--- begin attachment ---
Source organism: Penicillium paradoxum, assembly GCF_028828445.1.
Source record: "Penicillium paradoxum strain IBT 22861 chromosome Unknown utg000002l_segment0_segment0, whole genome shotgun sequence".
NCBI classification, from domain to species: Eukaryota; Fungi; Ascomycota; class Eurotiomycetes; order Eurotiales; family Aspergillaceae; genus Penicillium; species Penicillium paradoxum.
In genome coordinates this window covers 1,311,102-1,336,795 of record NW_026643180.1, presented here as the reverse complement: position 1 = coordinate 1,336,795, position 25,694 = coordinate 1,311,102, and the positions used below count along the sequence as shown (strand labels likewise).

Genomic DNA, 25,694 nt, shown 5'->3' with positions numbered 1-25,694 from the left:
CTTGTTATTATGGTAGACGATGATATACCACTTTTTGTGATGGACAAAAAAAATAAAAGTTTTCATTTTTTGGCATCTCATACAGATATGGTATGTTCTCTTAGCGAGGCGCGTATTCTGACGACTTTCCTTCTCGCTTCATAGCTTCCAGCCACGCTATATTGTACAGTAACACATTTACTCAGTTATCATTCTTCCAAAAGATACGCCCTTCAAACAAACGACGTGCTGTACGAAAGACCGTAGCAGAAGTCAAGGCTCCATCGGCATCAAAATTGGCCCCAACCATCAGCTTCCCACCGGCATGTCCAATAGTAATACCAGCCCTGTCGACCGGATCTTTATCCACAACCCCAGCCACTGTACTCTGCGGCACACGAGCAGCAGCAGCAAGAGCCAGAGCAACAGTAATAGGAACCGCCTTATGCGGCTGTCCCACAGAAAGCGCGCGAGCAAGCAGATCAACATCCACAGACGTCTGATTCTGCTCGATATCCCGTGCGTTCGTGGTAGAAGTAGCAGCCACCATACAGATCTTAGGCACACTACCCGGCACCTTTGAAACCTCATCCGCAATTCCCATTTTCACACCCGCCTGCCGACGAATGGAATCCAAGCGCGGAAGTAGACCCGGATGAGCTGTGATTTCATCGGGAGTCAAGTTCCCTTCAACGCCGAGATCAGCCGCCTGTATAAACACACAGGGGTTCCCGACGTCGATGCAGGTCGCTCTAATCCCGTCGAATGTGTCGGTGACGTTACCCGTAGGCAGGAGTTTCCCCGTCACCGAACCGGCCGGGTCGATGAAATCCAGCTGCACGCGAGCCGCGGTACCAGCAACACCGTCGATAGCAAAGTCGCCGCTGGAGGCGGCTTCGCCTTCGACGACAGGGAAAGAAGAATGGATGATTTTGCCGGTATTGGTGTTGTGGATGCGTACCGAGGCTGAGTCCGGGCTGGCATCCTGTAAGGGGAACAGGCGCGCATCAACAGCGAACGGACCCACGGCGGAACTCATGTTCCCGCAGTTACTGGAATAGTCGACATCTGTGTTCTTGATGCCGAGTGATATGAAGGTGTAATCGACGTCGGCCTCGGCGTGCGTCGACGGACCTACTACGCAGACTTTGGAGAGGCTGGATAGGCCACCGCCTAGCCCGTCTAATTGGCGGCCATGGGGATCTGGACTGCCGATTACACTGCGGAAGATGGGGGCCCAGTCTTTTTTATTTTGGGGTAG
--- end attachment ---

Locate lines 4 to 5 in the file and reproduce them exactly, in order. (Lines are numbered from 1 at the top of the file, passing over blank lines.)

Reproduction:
In genome coordinates this window covers 1,311,102-1,336,795 of record NW_026643180.1, presented here as the reverse complement: position 1 = coordinate 1,336,795, position 25,694 = coordinate 1,311,102, and the positions used below count along the sequence as shown (strand labels likewise).

Genomic DNA, 25,694 nt, shown 5'->3' with positions numbered 1-25,694 from the left: